I would like to share with you some important information I received from my cousin Dr. Frank Lipman, regarding an article written by Dr. Christiane Northrup M.D., a visionary pioneer and beloved authority in the field of women’s health and wellness on “The Best Breast Test”.
I have included in this blog an edited version. If you would like to read the whole article, google Dr. Christiane Northrup – the Best Breast test or visit her website: http://www.drbnorthrup.com.
Going for regular mammograms is what most of us have been told to do. According to Dr. Christiane Northrup “Mammography has been the gold standard for years. Doctors are most familiar with this test and many believe that a mammogram is the best test for detecting breast cancer early. But it’s not”.
Doing a mammogram involves subjecting your breasts to being flattened and irradiated in the hope of finding that they are cancer free, or in the hope of finding any sign of cancer before it is too late. However, every woman I know who has ever endured a mammogram definitely stalls scheduling her next one. There seems to be a very good reason for that. A mammogram is done by flattening a breast between two plates and focusing enough radiation on it to take four films. This is very painful, and this routine of doing four films of each breast every year exposes the breast tissue to one rad (radiation absorbed dose) of exposure. This is risky, especially for pre-menopausal women, whose breast tissue is very sensitive to radiation. Radiation exposure itself can induce the cancer it is used to detect. According to Dr. Joseph Mercola, ”mammograms actually do more harm than good. Radiation causes the cells to mutate, and applying the pressure that they do, to get a good film, can actually spread any cells that are already malignant”.
It is ironic that the test women are using for prevention may be causing the very problem they’re trying to avoid in the first place! It’s well known that excessive doses of radiation can increase your risk of cancer. And this doesn’t even touch on the harm done to the body from unnecessary biopsies, lumpectomies, mastectomies, chemotherapy, radiation treatment, and so forth.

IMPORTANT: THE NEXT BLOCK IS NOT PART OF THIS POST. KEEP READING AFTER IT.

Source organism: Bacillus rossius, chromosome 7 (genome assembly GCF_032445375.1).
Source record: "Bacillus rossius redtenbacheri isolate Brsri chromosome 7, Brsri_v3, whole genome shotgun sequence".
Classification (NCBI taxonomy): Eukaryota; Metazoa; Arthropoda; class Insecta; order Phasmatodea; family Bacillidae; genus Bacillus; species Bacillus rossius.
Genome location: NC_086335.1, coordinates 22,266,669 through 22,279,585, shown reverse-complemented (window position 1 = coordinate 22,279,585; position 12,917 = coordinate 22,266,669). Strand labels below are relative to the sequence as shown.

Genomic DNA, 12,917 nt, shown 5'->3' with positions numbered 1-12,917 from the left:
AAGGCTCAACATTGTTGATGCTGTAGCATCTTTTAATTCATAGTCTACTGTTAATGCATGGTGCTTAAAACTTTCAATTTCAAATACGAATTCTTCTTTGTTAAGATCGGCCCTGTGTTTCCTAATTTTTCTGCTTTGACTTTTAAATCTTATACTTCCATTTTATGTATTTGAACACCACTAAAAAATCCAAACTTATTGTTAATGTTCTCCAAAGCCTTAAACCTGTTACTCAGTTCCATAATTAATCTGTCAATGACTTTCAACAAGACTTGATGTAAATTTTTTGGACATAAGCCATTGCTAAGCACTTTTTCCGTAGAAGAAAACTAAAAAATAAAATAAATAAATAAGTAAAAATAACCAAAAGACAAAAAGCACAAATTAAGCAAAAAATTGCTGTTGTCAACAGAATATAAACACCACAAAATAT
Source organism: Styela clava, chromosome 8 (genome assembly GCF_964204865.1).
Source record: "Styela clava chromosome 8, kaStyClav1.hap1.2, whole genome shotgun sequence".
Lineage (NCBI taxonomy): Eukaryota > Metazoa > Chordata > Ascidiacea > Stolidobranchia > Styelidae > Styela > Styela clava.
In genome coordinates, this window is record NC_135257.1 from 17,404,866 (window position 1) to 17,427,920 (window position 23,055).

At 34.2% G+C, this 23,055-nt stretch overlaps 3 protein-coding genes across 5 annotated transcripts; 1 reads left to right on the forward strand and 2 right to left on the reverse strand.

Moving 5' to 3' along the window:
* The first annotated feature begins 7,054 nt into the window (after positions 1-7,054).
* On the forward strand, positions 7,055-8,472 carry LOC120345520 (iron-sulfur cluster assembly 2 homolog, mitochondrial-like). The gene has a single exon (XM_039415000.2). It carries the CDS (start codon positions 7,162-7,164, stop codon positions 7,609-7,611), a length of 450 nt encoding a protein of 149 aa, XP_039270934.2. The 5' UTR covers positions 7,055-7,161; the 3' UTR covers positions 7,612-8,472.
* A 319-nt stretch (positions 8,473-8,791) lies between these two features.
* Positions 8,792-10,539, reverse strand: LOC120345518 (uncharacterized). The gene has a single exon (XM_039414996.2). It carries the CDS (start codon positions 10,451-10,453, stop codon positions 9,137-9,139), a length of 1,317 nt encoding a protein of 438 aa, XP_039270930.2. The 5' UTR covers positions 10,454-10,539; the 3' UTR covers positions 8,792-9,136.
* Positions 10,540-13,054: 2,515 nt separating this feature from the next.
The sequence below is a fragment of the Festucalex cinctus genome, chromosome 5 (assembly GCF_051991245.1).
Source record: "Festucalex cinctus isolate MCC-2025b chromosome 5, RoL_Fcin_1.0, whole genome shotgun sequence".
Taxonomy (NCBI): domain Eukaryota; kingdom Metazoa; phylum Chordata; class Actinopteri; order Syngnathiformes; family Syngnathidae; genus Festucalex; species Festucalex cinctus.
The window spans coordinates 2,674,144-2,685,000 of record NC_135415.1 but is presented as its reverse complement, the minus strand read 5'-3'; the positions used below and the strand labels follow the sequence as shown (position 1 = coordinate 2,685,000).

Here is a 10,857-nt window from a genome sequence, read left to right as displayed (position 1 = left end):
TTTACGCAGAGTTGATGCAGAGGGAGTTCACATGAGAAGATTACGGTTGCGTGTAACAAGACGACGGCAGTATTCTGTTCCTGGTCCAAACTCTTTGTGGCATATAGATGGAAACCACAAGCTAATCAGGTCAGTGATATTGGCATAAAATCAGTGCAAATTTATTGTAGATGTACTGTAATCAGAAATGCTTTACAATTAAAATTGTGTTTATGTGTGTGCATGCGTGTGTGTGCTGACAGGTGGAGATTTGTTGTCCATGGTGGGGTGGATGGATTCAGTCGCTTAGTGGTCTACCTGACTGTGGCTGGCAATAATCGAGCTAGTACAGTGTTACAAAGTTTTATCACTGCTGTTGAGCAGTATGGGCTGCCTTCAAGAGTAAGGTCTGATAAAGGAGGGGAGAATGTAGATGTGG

A study in The Lancet (the British medical journal) shows that the increase in ductal carcinoma in situ (DCIS) since 1983 is due to the use of mammography.
There is however a painless, non-invasive, safe and effective breast-scanning tool called a Thermogram. It is a form of thermal (infrared) imaging. I am rather surprised that this form of breast screening is not spoken about amongst women. I think it is because very few women know about it. Dr. Joseph Mercola claims that this screening tool is both safe and very effective. Dr. Christiane Northrup points out in her article that ”studies show that a thermogram identifies precancerous or cancerous cells earlier, produces unambiguous results, which cuts down on additional testing – and it doesn’t hurt the body. Isn’t that what women really want? The most promising aspect of Thermography is its ability to spot anomalies years before mammography”.
Dr. Phillip Getson, D.O (www.tdinj.com), a medical thermographer and colleague of Dr. Chrisatiane Northrup, points out that ”cancers, even in their earliest stages, need nutrients to maintain or accelerate their growth, and this is widely acknowledged. In order to facilitate this process, blood vessels are caused to remain open, inactive blood vessels are activated, and new ones are formed through a process known as neoangiogenesis. This vascular process causes an increase in surface temperature in the affected regions, which can be viewed with infrared imaging cameras. Additionally, the newly formed or activated blood vessels have a distinct appearance, which thermography can detect. Since thermal imaging detects changes at the cellular level, studies suggest that this test can detect activity eight or ten years before any other test. This makes it unique in that it affords us the opportunity to view changes before the actual formation of the tumor. Studies have shown that by the time a tumor has grown to sufficient size to be detectable by physical examination or mammography, it has in fact been growing for about seven years achieving more than twenty-five doublings of the malignant cell colony. At 90 days there are 2 cells. At 1 year there are 16 cells, and at five years there are 1,048,576 cells- an amount that is still undetectable by a mammogram.” (At 8 years there are almost 4 billion cells).